FISH-based methods work around this bottleneck using repeated rounds of sequential imaging, which unfortunately extends the duration of any given experiment. This said, FISH-based approaches are superior to spatial transcriptomics in their cellular and subcellular resolution due to the dimensions of the barcoded primer spots. Initially, each printed spot with a given barcode spanned 100 microns and included between three to 30 cells. However, the latest generation of high-definition spatial transcriptomics arrays have barcoded spots of two microns, thereby approximating cellular resolution, though subcellular resolution remains out of reach.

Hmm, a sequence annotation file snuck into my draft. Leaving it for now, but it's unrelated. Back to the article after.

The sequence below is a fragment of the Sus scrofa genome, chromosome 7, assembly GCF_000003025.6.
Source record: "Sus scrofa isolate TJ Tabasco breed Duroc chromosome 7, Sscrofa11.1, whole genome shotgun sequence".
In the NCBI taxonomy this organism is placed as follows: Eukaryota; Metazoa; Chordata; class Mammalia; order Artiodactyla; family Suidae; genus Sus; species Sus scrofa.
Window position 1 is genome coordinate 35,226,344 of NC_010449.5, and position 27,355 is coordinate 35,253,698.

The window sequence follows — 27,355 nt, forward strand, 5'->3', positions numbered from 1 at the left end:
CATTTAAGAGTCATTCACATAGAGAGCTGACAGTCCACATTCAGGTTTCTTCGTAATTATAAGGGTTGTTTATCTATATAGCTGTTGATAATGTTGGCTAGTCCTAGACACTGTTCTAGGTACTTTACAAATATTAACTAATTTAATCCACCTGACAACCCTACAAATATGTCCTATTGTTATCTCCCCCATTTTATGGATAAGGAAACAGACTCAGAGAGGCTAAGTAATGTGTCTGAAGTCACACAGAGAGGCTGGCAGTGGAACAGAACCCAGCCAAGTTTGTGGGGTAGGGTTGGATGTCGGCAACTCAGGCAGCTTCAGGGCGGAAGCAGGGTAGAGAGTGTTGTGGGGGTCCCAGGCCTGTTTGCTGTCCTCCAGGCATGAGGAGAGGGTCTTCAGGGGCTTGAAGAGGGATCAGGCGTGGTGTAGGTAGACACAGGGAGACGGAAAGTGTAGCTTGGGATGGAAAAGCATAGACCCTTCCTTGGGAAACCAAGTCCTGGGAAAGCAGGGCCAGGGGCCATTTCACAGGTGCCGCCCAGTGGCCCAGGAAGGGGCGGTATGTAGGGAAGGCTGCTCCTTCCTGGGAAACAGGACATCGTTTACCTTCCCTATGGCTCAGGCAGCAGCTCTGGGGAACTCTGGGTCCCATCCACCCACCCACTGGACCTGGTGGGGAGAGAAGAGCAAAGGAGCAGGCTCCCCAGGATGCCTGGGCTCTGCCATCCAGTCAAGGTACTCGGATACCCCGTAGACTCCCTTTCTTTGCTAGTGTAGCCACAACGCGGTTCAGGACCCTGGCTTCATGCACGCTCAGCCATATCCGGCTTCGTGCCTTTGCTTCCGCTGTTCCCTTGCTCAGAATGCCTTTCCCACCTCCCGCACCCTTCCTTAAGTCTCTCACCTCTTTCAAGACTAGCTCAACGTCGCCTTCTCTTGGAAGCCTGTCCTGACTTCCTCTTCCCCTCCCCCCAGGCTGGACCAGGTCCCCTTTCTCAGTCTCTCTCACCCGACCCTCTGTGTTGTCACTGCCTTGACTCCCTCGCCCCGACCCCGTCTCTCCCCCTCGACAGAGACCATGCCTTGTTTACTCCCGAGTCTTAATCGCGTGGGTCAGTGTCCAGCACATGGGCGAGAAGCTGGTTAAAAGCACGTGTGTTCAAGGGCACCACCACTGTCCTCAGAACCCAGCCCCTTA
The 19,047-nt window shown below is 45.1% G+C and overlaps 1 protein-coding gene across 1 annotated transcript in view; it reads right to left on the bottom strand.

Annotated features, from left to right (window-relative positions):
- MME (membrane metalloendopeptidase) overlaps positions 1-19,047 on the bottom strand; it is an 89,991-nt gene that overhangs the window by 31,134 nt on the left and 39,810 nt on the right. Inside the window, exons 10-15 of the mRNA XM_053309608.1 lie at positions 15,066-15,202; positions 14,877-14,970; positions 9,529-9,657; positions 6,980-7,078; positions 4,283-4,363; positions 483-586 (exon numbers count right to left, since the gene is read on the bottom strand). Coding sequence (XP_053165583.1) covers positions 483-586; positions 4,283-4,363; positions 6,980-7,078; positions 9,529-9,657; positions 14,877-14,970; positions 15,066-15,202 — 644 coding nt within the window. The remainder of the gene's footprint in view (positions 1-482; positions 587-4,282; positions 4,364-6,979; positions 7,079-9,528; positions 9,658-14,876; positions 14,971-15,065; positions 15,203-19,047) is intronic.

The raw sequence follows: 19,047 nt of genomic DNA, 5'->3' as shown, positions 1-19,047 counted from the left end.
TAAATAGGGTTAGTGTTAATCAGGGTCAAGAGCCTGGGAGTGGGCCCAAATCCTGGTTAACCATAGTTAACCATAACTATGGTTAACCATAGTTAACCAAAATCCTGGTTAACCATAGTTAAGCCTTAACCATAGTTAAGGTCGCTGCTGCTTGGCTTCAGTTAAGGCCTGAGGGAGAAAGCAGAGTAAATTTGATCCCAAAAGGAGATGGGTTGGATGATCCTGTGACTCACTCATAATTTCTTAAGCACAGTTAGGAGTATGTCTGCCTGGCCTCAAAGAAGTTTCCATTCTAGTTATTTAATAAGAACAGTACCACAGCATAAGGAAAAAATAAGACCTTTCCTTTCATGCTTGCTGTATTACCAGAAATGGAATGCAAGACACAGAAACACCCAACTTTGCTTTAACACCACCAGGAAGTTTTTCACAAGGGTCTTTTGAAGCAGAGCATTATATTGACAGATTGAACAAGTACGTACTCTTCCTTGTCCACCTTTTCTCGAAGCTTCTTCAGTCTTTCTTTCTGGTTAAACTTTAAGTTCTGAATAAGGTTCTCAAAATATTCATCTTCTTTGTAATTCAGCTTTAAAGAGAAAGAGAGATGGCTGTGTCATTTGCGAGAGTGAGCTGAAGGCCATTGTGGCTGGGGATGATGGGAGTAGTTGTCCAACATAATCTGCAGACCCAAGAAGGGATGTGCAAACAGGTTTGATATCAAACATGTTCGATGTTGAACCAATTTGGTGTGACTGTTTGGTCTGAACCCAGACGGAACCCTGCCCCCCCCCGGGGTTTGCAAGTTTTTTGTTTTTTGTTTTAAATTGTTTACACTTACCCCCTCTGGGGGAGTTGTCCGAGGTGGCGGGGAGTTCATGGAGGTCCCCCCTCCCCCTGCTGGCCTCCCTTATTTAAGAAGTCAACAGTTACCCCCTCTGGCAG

Clinical applications of spatial genomics
Clinical applications of spatial genomics are in their infancy but are promising. For instance, tumor heterogeneity is a common feature of cancer where tumor subclones vary in their underlying genetic alterations, affecting the way they interact with their microenvironment. Spatial genomics can be used to investigate tumor microenvironment interactions by profiling gene expression of malignant, stromal, and immune cells while preserving the spatial relationships between them.
Two recent studies applied spatial transcriptomics to profile melanoma lymph node and pancreatic metastases. Both revealed a complex transcriptional landscape involving heterogenous malignant cells and their neighboring healthy cells. This level of analysis promises insights into the molecular mechanisms that underlie cancer pathogenesis as well as biomarkers that can aid in diagnosis and treatment.